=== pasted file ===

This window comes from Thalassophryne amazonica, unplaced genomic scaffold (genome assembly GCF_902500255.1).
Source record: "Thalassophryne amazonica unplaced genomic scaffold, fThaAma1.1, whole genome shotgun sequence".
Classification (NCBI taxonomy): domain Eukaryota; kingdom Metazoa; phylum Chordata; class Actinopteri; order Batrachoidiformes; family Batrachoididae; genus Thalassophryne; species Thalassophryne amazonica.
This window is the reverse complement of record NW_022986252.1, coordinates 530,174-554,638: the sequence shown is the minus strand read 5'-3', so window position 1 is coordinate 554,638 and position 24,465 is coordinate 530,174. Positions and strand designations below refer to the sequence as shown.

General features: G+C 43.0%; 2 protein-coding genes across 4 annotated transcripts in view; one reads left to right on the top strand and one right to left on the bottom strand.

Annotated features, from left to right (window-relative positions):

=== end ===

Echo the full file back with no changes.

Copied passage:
This window comes from Thalassophryne amazonica, unplaced genomic scaffold (genome assembly GCF_902500255.1).
Source record: "Thalassophryne amazonica unplaced genomic scaffold, fThaAma1.1, whole genome shotgun sequence".
Classification (NCBI taxonomy): domain Eukaryota; kingdom Metazoa; phylum Chordata; class Actinopteri; order Batrachoidiformes; family Batrachoididae; genus Thalassophryne; species Thalassophryne amazonica.
This window is the reverse complement of record NW_022986252.1, coordinates 530,174-554,638: the sequence shown is the minus strand read 5'-3', so window position 1 is coordinate 554,638 and position 24,465 is coordinate 530,174. Positions and strand designations below refer to the sequence as shown.

General features: G+C 43.0%; 2 protein-coding genes across 4 annotated transcripts in view; one reads left to right on the top strand and one right to left on the bottom strand.

Annotated features, from left to right (window-relative positions):